The presidential debates have been as heated as ever, and while many students know exactly who they are voting for this year, others have had a hard time deciding.
Have the presidential debates helped to change the minds of students who know exactly who they are voting for, or do the debates even matter?
Jesus Granero, a junior accounting major from Mesquite, Nev., said he’s voting for Barack Obama no matter what the presidential debates were like this year
“To me, Mitt Romney did very well in the first presidential debate,” Granero said. “But Obama’s plans for education keep me interested in what he has to offer us the next couple years.”
Granero thinks Obama’s speech is more effective because he has spoken more to the audience in his debates while Romney has spoken directly to Obama.
“Obama has a great way of speaking in public,” Granero said. “But what really matters is what his plans are for the next couple years.”
Rhett Sullivan, a senior communication major from Hurricane, said he feels Mitt Romney has been winning the presidential debates.
“Romney has my vote this year, and while I’ve only watched a small amount of the debates, from what I’ve seen, Romney has been winning,” Sullivan said.
Sullivan said it’s upsetting that most people watch the presidential debates to see who is the better public speaker.
“It’s sad that the way the candidates speak in public determines how they did in the debate,” Sullivan said. “I believe a lot of people vote solely on how the presidents speak in public.”
Patrick Hughes, a senior visual technology major from Mesquite, Nev., said he loves the presidential debates because, instead of commercials and one-on-one interviews, you get to see the candidates in action.
“It’s like looking at two football teams’ rosters trying to figure out who’s the better team,” Hughes said. “The debates are like the teams finally playing against each other, and you really get to see who’s the better candidate.”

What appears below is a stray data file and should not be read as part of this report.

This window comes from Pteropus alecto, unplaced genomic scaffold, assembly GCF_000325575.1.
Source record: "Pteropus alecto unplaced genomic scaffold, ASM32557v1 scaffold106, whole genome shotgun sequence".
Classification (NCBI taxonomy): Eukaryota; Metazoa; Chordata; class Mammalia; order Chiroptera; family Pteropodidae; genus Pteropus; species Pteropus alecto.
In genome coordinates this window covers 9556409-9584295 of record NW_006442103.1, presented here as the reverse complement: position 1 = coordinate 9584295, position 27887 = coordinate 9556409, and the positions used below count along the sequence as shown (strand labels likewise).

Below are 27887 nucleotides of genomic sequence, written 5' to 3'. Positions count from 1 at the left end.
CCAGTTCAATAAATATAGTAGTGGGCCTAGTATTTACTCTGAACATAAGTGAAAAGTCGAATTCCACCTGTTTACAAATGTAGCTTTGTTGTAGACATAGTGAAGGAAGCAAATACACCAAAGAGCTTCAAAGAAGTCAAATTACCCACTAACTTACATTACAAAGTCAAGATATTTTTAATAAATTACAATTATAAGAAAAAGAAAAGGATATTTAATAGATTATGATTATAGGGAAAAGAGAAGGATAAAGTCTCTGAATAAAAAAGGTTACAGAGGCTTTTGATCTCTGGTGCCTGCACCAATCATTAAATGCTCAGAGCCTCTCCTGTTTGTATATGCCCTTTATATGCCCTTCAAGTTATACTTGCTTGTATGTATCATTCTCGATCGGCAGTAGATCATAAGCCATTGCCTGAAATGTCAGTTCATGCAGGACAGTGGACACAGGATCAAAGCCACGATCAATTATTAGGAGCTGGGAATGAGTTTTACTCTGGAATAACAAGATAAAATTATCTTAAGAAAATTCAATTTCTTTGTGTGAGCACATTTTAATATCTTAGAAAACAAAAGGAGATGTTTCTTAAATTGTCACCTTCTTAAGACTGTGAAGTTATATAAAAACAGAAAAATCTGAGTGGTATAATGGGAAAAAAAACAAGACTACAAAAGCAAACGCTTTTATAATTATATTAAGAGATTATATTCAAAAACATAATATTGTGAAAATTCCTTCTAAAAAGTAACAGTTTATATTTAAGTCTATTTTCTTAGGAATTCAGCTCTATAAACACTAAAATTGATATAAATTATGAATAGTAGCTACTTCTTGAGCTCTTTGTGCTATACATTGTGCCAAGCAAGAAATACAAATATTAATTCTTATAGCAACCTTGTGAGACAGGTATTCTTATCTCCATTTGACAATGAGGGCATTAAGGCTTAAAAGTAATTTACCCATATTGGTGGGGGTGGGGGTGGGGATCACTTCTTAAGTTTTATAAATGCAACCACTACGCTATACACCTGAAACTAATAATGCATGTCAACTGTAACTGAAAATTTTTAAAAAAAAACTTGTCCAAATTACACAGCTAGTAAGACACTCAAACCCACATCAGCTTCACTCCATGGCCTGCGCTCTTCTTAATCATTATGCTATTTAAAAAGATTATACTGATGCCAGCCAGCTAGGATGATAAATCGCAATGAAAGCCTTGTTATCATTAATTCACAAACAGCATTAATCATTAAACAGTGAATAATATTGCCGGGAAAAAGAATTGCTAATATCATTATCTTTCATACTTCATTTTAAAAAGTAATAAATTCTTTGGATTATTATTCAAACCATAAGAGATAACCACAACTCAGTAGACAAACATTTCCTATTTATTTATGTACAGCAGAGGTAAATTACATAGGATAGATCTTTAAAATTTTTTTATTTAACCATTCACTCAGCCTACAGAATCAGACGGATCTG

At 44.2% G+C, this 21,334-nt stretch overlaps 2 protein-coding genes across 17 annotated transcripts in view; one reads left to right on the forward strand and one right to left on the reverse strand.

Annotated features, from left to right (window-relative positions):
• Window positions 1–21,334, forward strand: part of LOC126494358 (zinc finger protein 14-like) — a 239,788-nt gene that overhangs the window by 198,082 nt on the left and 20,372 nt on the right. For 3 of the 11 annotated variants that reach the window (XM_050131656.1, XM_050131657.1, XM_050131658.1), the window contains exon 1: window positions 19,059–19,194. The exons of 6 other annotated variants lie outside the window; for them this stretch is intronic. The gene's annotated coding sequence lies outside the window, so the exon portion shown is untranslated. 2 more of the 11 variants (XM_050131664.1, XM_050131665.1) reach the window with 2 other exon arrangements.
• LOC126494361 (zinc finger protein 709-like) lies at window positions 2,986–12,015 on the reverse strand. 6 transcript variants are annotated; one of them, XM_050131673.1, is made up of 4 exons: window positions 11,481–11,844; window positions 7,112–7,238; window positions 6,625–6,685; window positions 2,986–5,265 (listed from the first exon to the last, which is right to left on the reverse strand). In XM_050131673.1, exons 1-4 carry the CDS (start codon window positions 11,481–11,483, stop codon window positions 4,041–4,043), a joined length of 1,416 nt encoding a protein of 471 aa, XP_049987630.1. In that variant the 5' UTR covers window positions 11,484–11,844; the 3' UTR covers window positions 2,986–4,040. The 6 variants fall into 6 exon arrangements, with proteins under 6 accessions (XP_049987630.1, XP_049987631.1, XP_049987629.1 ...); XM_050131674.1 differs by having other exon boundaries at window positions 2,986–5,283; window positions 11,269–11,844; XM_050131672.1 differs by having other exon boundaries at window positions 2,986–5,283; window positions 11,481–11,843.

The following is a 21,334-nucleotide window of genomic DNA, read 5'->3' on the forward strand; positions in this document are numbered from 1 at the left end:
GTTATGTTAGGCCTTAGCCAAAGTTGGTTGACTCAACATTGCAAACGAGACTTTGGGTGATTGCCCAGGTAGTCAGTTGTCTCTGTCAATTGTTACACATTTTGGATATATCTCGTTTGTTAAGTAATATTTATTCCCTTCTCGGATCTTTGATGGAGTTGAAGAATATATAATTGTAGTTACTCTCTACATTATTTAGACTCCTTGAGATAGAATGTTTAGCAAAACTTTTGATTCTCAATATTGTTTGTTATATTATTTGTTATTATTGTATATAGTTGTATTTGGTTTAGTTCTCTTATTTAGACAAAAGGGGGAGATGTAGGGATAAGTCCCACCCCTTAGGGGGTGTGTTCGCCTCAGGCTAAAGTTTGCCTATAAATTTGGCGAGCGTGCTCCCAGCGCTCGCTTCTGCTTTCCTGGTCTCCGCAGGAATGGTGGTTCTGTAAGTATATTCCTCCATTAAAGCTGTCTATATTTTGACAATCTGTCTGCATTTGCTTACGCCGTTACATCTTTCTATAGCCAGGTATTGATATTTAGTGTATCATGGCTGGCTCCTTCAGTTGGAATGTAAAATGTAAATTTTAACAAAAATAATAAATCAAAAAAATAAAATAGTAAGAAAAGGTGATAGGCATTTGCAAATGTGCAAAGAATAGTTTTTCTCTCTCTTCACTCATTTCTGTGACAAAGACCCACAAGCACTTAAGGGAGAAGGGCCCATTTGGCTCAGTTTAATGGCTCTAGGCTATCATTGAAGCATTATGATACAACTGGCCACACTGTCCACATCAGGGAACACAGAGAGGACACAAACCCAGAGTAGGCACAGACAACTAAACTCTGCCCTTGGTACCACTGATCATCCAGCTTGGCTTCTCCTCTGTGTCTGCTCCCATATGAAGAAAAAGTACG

Hughes said he believes Romney would do a better job in office than Obama.
“I believe Romney will right this country,” Hughes said. “I’d feel more comfortable with him in office.”
Erin Mylroie, an adjunct humanities teacher, said the presidential debates have been enlightening.
“This isn’t the debate club; this an important part of the democratic process,” Mylroie said. “Although I’ve settled on a candidate, my vote isn’t cast until election day. I like to keep an open mind throughout the debates.”
America seems to be very receptive to the idea of an economic reform, Mylroie said.
“The polls and public opinion indicate that Romney is edging out Obama,” Mylroie said. “Romney has made a stronger showing in the debates.”
Mylroie said she’d like to have a president that represent the qualities of a strong leader during the debates.
“I’d like to have a president that demonstrates grace under pressure, diplomacy, confident intelligence and the ability to toss in a little self-deprecating humor,” Mylroie said. “We all make mistakes and it can be humanizing to admit it with a chuckle and move on.”
While views vary on who will be the best candidate for president, many students agree that the presidential debates help in their decision making during each electoral year.